We emerge from our chalet to a vista of grey. On a clear day there would be a very pleasant view across the valley towards Hwangmaesan, the mountain where the Royal Azalea festival is held in the springtime, when the slopes of the mountain turn bright pink with the blooms. All we could see this morning was cloud. The classic photograph of Korean scenery is a sea of cloud through which poke the peaks of mountains, extending like floating islands far into the distance. Very picturesque, but it means that if you’re not actually on a mountain top, you’re submerged in the low cloud. And that’s precisely where we were. It was damp, but the air was fresh and cool. It was the last time we would feel cool during the course of the day, which became hot, sticky, and much wetter.
As we drink our morning coffee, Kyung-sook briefs me about the running order for the day. The morning will be taken up with the various traditional ceremonies; we’d find lunch somewhere; in the late afternoon would be the official opening formalities followed presumably by dinner. And sometime in the afternoon I was going to have to record an official welcome message for a video which would mark the opening of the Expo.
Ah. That last bit was news to me. I hate talking to camera. Often in London a Korean reporter will come up to me with a video camera to ask for my views on, say, the concert we have just seen. I always run fast in the opposite direction unless I’ve had plenty of warning and time to prepare. And now I had been given both. I get very well looked after when I am in Sancheong, so I don’t mind singing for my supper in exchange, and I’m sure such duties are an expected part of being a goodwill ambassador.
Three sentences will be enough, I am told. So I start crafting three bullet points congratulating the project team on their huge efforts, praising the ground-breaking publication of the Donguibogam four hundred years ago that this festival is commemorating, expressing a wish that the festival will spread the word of the Donguibogam throughout Korea and the world, and generally wishing for a successful festival.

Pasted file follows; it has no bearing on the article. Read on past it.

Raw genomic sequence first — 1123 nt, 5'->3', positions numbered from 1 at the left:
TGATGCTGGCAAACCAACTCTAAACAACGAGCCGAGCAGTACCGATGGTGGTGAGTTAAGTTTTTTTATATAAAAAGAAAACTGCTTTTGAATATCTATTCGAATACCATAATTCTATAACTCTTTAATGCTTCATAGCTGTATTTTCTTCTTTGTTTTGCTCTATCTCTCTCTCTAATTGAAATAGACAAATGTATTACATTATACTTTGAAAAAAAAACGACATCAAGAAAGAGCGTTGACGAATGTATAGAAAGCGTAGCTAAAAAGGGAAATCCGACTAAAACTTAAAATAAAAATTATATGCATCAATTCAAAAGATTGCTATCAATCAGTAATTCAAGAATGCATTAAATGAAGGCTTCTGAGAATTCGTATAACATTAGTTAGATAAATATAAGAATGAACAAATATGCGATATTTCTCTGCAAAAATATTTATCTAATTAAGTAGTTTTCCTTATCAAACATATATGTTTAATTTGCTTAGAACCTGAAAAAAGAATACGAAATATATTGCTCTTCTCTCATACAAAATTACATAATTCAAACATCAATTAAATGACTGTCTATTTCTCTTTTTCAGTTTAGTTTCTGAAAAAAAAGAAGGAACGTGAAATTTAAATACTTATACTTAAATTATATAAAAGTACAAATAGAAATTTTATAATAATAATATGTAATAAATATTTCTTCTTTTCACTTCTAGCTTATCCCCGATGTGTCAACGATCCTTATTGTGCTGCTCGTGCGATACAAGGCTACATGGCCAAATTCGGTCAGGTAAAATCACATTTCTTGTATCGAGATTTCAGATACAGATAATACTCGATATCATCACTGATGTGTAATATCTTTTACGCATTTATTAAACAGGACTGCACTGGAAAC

Oh dear. That makes four bullets. Plus, “it’s not a Festival, it’s an Expo,” corrects Kyung-sook. And, “as the Expo is partly state-sponsored, you shouldn’t praise the local Sancheong team too much. The Festival is at the end of the Expo,” she continues. “That’s when you should be praising the Sancheong team.” Or maybe it was the other way round.
To clarify, or probably not: Sancheong has an annual Herbal Medicine Festival which is normally held at the beginning of May. This year the County is also hosting Korea’s first ever International Traditional Medicine Expo, commemorating the 400th anniversary of the publication of the Donguibogam in 1613, which will henceforth be held every three years. Because of the Expo, this year the County has moved its annual Festival so that it is tacked on to the end of the Expo. Either the Festival or the Expo is primarily funded locally, while the other has some funding from the Ministry of Health and Welfare. But which is which I can’t remember now.
I finally agree my three bullet points with Kyung-sook, not a moment too soon, as it’s time for the first of the ceremonies. We drive down the hill from our chalet to the Gi Experience Village at the top of the Expo grounds to our first appointment of the day.
- Despite the invention of the Korean script in the reign of King Sejong in the 1440s, Chinese characters were the norm particularly for official and academic publications until the 20th Century.
- In Korean, sanshin.